In a bid to take cloud computing to a whole new level, introduced the "Chromebook" today -- a pair of laptops, built by Samsung and Acer respectively, that run entirely on web-based applications.
Using Google's suite of applications, including Google Docs, Gmail and, of course, Google's web browser, Chrome, the Chromebook will run entirely off of software housed on servers accessed remotely through a Wi-Fi or 3G connection.
Chromebooks will be available for purchase online starting June 15 in the United States and will also be sold at outlets like Amazon and Best Buy.
Google is boasting that, much like the iPad and other solid state hard drive netbooks, the Chromebooks will turn on instantly, with little to no warm up time.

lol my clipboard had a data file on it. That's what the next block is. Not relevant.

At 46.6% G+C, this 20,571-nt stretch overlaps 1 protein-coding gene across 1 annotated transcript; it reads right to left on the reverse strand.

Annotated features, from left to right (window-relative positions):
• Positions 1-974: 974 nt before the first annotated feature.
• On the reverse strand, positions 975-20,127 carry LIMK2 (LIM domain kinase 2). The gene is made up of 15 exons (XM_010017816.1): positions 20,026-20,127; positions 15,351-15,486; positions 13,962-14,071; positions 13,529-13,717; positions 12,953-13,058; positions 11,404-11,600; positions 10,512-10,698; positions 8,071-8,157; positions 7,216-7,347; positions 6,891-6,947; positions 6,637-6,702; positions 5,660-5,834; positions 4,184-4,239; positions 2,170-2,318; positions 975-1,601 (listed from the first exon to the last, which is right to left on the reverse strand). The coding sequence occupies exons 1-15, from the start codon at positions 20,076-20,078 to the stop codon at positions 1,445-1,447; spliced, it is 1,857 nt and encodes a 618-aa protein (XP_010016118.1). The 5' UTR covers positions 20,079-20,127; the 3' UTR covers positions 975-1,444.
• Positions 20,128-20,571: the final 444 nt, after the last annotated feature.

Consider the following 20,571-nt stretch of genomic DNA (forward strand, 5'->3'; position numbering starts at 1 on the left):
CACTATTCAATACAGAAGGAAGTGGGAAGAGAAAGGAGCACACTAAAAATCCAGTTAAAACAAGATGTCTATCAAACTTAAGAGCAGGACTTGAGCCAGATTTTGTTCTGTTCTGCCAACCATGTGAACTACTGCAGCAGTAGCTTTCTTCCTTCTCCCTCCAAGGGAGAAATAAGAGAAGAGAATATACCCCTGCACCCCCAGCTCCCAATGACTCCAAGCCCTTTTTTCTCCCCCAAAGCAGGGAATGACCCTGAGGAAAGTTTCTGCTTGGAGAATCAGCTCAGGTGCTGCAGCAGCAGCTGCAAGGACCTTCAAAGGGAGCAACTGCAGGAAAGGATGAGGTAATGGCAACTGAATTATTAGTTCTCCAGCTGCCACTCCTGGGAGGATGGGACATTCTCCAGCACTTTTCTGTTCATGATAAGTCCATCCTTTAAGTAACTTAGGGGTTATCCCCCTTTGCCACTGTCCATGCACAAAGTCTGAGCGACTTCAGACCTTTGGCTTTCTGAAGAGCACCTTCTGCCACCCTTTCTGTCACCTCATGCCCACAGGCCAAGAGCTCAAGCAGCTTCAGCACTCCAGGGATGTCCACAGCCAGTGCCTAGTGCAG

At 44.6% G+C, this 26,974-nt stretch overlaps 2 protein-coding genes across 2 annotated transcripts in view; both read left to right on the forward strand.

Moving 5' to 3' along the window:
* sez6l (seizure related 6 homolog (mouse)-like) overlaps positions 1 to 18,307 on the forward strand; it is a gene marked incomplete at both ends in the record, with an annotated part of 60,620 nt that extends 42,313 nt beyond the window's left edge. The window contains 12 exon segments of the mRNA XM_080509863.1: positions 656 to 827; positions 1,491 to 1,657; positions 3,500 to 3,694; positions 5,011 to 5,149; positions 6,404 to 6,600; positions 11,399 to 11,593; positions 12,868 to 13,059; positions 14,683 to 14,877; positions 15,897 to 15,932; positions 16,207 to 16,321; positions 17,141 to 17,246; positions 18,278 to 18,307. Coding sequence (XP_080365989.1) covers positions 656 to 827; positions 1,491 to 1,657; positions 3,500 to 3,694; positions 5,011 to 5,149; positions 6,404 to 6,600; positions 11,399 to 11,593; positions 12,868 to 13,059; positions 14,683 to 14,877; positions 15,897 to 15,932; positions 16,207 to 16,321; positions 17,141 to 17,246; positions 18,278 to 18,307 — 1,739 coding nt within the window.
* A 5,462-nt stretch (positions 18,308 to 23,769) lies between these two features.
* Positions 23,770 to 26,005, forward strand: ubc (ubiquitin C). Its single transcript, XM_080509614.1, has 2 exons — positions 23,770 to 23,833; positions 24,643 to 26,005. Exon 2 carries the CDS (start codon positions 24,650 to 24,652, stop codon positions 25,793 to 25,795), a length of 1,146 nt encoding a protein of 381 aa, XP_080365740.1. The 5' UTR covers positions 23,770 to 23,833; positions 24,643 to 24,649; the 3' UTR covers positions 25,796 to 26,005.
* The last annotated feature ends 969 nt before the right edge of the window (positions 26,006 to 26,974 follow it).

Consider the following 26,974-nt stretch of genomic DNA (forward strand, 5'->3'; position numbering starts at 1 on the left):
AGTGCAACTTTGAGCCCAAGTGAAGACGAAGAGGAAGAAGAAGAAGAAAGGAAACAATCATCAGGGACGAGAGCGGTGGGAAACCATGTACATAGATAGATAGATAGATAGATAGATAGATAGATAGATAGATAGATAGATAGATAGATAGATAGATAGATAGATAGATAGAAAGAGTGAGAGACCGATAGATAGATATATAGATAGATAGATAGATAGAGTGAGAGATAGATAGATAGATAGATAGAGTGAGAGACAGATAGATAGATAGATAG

Google is not the first company to posit that a computer could run entirely on web-based applications, but back when the idea for the technology was originally proposed by Oracle's Larry Ellison in the mid-1990s. But back then, the technology just wasn't there to make the dream a reality.
Fast-forwarding to 2011, with just about every tech company and their mother talking about "the cloud" and the technology is very real. It will be interesting to watch how the Chromebook.
Americans are certainly used to the idea of using the cloud, whether they know it or not. But it will be interesting to see how consumers handle a laptop that runs all of its programs and stores everything it produces on faraway servers.